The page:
Local 33 of UNITE HERE has conceded that ballots challenged by Yale in the February union elections conducted by the National Labor Relations Board should not be counted. Yale had challenged the votes cast by professional school students and master’s students in the Graduate School of Arts and Sciences because those students do not share the necessary community of interest with doctoral students serving as teaching fellows.
The regional director of the National Labor Relations Board (NLRB) had scheduled a hearing on the challenged ballots to begin April 24, but that hearing will not be held as a result of Local 33’s agreement with Yale that the challenged voters should be deemed ineligible to vote and that their ballots should remain sealed.
Although there are 2,600 doctoral students in the Graduate School, the concession by Local 33 on the challenged ballots means that a total of only 228 students voted in the nine academic departments in which elections were held. The low vote count relative to the overall Graduate School population (under 9%) was due to Local 33’s micro-unit strategy, which prevented students in the rest of the school’s departments from having a say on the question of teaching fellow unionization. The Graduate Student Assembly — the student government elected by all graduate students — had passed resolutions prior to the elections opposing both Local 33 and its exclusionary micro-unit approach.
Yale’s request for review of Local 33’s questionable micro-unit strategy is still pending before the NLRB in Washington, D.C. That strategy is unprecedented in higher education. Unions that have organized at other private universities, including Columbia, Harvard, Duke and Cornell, have all sought school-wide bargaining units — not the separate departmental units advocated by Local 33 at Yale. The regional director’s determination that Yale’s teaching fellows are employees is also in dispute.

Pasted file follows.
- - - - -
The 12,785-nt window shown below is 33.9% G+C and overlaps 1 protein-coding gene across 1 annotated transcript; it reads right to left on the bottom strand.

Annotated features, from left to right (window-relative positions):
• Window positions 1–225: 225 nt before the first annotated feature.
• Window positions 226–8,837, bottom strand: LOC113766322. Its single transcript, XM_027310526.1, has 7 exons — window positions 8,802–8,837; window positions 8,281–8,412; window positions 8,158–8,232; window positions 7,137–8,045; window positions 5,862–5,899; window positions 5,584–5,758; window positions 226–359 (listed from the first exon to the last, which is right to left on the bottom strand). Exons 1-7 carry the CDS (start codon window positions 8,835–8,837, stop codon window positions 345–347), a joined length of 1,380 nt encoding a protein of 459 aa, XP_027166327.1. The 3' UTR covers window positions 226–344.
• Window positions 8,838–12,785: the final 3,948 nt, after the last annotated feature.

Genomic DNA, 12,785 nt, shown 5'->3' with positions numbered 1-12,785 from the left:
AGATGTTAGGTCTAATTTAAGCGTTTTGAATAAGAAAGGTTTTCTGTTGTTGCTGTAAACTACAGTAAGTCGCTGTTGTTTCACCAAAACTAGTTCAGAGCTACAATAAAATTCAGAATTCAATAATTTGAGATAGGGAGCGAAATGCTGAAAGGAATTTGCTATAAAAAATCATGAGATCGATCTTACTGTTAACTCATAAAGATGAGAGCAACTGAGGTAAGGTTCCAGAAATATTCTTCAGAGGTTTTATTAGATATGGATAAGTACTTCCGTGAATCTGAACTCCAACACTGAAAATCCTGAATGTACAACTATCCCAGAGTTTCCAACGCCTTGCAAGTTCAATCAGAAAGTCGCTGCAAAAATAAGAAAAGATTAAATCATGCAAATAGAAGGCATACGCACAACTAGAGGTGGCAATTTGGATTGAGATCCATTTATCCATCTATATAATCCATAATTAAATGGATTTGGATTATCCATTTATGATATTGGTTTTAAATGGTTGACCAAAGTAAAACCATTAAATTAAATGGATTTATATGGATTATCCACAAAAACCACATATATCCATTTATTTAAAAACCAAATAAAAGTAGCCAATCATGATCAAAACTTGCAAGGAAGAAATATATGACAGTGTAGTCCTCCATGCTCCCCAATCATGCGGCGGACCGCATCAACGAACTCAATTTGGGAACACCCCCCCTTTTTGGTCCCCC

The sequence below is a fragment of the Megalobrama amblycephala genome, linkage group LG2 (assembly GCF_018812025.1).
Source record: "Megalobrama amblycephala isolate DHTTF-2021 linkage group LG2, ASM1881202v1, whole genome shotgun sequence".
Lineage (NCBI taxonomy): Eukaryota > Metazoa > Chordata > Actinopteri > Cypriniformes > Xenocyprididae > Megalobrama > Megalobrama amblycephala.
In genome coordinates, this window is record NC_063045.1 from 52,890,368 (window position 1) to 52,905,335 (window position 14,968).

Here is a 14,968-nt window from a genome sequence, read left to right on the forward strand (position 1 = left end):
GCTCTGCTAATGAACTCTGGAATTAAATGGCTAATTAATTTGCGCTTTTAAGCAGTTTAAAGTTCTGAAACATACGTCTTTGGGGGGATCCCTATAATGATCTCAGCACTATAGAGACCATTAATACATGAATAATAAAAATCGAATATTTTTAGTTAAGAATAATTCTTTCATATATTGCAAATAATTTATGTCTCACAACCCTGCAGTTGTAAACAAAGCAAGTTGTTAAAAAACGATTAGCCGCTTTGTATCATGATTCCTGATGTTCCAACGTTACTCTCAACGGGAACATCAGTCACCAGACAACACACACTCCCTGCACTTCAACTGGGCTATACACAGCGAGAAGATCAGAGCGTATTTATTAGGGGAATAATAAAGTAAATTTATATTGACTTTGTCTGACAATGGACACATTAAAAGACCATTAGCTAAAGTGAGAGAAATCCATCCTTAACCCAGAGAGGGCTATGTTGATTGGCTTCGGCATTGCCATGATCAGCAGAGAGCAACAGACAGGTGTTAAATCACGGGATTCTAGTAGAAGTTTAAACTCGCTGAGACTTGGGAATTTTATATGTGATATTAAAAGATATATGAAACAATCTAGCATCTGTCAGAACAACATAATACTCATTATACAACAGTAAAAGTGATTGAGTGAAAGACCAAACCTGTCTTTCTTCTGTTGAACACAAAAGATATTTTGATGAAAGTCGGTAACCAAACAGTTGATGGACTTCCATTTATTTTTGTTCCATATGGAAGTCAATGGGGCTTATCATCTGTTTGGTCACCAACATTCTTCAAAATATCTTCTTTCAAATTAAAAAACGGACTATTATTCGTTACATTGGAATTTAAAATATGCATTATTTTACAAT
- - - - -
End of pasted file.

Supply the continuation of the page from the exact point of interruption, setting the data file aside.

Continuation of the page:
As the NLRB process in which Yale and Local 33 are engaged is still underway and unresolved, Yale has informed Local 33 that requests to engage in collective bargaining are premature. Yale as an institution is deeply committed to freedom of speech and expression, and the university respects the right of all members of the community to peacefully express their views on the question of graduate student unionization at Yale.
Among first-tier research universities, Yale provides unsurpassed support to Ph.D. students. The doctoral students at Yale receive annual stipends of $30,000 or more, and a tuition fellowship or other grants fully cover the annual tuition of $39,800. The students also receive free health care. If a student has a spouse, but no dependent children, Yale pays half the cost of the spouse’s health insurance. If a student has a spouse and children, Yale covers the full cost of their health insurance. Over six years, the total cost of support equals nearly $375,000 for a single Ph.D. student. For a student with a family, the support totals more than $445,000. Over the course of six years, no more than 14% of a doctoral student’s time is devoted to teaching as part of his or her training, and for many students it is even less.